The Importance of choosing the right Photographer
There is much more to choosing a photographer than simply how good they are, how much they charge or how close they are to you.
If the photographer you choose does not share your vision it does not matter if they are the best in the world! Just because they are a ‘professional’, does not mean you can pick any and get what you want. Photographers have different ways of working and you must make sure you are aware of their style before committing.
Equally it is important for the photographer to ensure they are working with the right clients, who know their style and know that is what they want. I have turned down perspective clients in the past simply because they were asking for something I did not feel comfortable I could provide. And I hate turning away work! 🙂 But better to turn it down then end up with an awkward shoot and bad review!
Here is a good example of this very situation. I once had a client who was referred to me by their friend who had previously had a shoot with me and her two children. As usual our first meeting was at the shoot. There was a few more of them than was originally planned and older children than I would usually feel comfortable photographing. I could sense during the shoot that they were not overly comfortable and seemed to be expecting me to place them and pose them. This led to a slightly awkward session. I did what I do and needless to say the results were not what they expected. They would have benefited more from a studio session or working with a photographer with a more directional style.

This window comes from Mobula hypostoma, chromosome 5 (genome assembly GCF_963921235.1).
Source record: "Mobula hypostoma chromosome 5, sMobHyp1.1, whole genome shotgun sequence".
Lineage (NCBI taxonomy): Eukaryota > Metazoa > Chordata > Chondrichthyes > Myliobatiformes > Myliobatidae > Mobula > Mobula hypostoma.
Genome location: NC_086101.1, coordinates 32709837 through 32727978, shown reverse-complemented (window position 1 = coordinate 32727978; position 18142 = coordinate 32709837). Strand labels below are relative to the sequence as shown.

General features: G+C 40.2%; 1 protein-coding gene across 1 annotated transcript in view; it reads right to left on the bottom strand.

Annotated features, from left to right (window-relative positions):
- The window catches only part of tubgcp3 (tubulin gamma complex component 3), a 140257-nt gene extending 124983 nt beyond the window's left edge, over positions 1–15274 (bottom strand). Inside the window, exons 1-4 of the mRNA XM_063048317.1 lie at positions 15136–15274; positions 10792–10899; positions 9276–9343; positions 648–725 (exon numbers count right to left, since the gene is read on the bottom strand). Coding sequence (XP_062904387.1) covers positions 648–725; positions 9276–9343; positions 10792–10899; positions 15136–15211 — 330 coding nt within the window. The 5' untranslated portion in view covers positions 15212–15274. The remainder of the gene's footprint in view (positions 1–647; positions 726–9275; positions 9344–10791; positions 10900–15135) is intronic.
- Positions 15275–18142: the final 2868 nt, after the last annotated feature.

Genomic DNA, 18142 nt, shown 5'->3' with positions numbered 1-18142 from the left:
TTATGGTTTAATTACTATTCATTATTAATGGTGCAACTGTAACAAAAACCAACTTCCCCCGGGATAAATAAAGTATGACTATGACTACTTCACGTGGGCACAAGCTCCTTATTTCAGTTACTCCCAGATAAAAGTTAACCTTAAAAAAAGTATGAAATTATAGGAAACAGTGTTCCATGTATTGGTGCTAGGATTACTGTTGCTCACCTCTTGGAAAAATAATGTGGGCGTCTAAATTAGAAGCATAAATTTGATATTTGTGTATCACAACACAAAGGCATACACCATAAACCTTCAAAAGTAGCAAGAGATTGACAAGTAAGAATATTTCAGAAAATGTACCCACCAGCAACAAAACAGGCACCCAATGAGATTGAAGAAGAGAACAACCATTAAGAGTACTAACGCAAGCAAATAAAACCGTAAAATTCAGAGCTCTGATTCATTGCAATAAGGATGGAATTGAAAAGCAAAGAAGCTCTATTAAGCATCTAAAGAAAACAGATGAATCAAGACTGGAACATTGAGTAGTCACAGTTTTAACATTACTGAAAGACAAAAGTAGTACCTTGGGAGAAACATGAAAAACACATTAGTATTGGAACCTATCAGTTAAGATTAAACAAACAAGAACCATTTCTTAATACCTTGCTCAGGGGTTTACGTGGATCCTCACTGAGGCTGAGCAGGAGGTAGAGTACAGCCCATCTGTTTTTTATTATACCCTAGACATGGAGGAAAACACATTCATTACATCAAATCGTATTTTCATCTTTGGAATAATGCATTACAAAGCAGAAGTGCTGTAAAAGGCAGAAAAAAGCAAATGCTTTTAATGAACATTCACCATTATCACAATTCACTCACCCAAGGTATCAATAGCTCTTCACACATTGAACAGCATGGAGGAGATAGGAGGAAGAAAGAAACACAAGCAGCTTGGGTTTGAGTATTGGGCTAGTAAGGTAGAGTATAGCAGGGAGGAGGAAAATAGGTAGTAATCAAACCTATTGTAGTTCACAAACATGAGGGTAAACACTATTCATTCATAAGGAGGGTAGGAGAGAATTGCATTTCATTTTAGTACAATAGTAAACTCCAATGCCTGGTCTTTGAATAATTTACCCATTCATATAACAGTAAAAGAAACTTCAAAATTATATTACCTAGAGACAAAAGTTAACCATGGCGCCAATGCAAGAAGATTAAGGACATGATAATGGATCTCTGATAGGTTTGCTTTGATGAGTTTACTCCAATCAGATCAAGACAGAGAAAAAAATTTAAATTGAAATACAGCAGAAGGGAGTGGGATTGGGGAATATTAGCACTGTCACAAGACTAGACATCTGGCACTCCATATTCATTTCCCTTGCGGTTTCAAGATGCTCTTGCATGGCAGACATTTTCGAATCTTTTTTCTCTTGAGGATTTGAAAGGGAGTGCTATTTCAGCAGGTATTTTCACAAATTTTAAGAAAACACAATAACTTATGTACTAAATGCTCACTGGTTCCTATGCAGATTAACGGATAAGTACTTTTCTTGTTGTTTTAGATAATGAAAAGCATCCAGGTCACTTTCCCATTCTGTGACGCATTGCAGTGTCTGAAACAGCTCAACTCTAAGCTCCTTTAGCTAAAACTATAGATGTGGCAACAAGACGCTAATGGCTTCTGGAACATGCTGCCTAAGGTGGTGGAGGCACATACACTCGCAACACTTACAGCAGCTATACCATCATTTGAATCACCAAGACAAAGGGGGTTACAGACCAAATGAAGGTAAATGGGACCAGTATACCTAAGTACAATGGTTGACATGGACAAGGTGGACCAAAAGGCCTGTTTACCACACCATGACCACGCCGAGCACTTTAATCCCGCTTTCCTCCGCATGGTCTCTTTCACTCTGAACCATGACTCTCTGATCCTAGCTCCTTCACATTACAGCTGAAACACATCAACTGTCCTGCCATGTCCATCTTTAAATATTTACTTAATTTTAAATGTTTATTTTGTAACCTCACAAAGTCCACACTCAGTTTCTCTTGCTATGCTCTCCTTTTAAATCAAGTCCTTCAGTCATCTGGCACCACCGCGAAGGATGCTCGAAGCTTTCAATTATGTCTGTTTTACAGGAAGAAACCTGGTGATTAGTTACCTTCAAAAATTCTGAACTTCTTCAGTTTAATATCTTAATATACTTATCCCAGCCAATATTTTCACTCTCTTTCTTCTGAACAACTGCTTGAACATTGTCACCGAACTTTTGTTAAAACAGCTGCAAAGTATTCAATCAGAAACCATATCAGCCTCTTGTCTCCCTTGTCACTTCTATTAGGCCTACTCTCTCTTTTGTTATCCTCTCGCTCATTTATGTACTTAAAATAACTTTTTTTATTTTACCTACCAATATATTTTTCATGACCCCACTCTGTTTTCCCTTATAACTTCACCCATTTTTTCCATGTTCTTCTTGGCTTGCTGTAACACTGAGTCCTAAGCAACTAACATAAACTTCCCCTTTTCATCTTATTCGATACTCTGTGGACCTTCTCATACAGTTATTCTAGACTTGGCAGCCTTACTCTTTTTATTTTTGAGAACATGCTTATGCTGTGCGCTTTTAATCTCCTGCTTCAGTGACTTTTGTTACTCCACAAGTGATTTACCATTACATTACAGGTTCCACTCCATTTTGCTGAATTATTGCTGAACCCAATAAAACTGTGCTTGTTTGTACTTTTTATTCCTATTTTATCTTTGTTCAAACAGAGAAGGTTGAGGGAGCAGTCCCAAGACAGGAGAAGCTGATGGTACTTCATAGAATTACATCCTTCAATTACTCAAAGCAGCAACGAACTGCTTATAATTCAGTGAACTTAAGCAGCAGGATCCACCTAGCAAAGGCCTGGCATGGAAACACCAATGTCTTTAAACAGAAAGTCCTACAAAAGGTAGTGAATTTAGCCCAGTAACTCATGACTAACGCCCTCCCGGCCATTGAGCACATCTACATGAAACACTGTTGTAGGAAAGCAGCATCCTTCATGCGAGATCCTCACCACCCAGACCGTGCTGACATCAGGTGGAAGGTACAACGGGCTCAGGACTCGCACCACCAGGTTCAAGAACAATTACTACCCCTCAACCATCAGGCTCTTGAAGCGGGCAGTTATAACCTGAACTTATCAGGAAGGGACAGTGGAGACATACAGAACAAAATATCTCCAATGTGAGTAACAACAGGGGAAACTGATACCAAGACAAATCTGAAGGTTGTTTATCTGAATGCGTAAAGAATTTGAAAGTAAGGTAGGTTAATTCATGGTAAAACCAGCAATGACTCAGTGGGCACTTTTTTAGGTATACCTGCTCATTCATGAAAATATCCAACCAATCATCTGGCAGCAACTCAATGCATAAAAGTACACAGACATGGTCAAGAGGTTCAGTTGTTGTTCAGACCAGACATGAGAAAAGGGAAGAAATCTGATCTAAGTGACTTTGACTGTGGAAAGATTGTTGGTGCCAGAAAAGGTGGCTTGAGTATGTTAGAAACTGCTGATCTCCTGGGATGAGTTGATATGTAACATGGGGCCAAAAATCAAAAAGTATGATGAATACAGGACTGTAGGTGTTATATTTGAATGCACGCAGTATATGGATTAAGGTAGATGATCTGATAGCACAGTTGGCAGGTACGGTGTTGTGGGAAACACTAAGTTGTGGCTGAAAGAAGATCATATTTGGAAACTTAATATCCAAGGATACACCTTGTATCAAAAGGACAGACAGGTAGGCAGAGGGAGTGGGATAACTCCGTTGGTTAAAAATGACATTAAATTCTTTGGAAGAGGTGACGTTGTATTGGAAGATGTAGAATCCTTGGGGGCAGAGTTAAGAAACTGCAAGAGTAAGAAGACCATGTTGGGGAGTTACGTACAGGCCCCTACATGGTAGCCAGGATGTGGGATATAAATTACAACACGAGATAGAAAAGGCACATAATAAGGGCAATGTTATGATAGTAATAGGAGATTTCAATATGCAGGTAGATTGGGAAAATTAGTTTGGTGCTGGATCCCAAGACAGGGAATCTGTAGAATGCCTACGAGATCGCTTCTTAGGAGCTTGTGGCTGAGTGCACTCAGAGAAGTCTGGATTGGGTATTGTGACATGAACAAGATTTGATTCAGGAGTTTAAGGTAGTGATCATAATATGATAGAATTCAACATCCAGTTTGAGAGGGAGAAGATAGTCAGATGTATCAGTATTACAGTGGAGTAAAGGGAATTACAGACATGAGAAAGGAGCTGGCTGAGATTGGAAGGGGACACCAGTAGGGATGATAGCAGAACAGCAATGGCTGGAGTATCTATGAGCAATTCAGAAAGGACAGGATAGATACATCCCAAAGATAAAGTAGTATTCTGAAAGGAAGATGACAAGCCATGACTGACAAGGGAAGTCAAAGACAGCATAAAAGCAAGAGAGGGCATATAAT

This is partly why I have narrowed my photographic field so much to mainly Early years photography. I know what I am comfortable with, what I can do and what I am not so good at.
My style is laid back, natural and free flowing, which tends to suit the the early years age range because they require very little direction and posing. You just need to give them something to focus on and play with them. They are children, not Mannequins! So much nicer for parents to see their child’s personality come through in the images than just a static pose. That is not to say I don’t do any ‘posed’ shots, I like to add some to the mix as and when is appropriate and the subject allows!
If asked to do a family shoot I prefer intimate groups of maybe just the parents or a parent and the child/children. I find Larger groups can be a little distracting and although I may not want the subjects too focused on what I am doing, they do need to be engaged.
TIP: Make sure you look at a Photographers work and this should give you an idea of their style. Make sure to ask the photographer how they like to work too.